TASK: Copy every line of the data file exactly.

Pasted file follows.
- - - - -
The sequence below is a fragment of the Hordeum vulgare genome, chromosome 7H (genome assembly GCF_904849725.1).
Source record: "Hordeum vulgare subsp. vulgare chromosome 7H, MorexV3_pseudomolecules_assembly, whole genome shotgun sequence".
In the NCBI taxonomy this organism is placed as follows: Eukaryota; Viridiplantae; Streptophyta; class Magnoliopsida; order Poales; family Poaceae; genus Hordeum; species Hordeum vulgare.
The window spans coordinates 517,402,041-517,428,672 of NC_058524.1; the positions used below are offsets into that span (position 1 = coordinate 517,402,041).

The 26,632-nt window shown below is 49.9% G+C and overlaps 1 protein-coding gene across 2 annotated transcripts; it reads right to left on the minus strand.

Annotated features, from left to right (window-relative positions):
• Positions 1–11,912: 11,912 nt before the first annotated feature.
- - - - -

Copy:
The sequence below is a fragment of the Hordeum vulgare genome, chromosome 7H (genome assembly GCF_904849725.1).
Source record: "Hordeum vulgare subsp. vulgare chromosome 7H, MorexV3_pseudomolecules_assembly, whole genome shotgun sequence".
In the NCBI taxonomy this organism is placed as follows: Eukaryota; Viridiplantae; Streptophyta; class Magnoliopsida; order Poales; family Poaceae; genus Hordeum; species Hordeum vulgare.
The window spans coordinates 517,402,041-517,428,672 of NC_058524.1; the positions used below are offsets into that span (position 1 = coordinate 517,402,041).

The 26,632-nt window shown below is 49.9% G+C and overlaps 1 protein-coding gene across 2 annotated transcripts; it reads right to left on the minus strand.

Annotated features, from left to right (window-relative positions):
• Positions 1–11,912: 11,912 nt before the first annotated feature.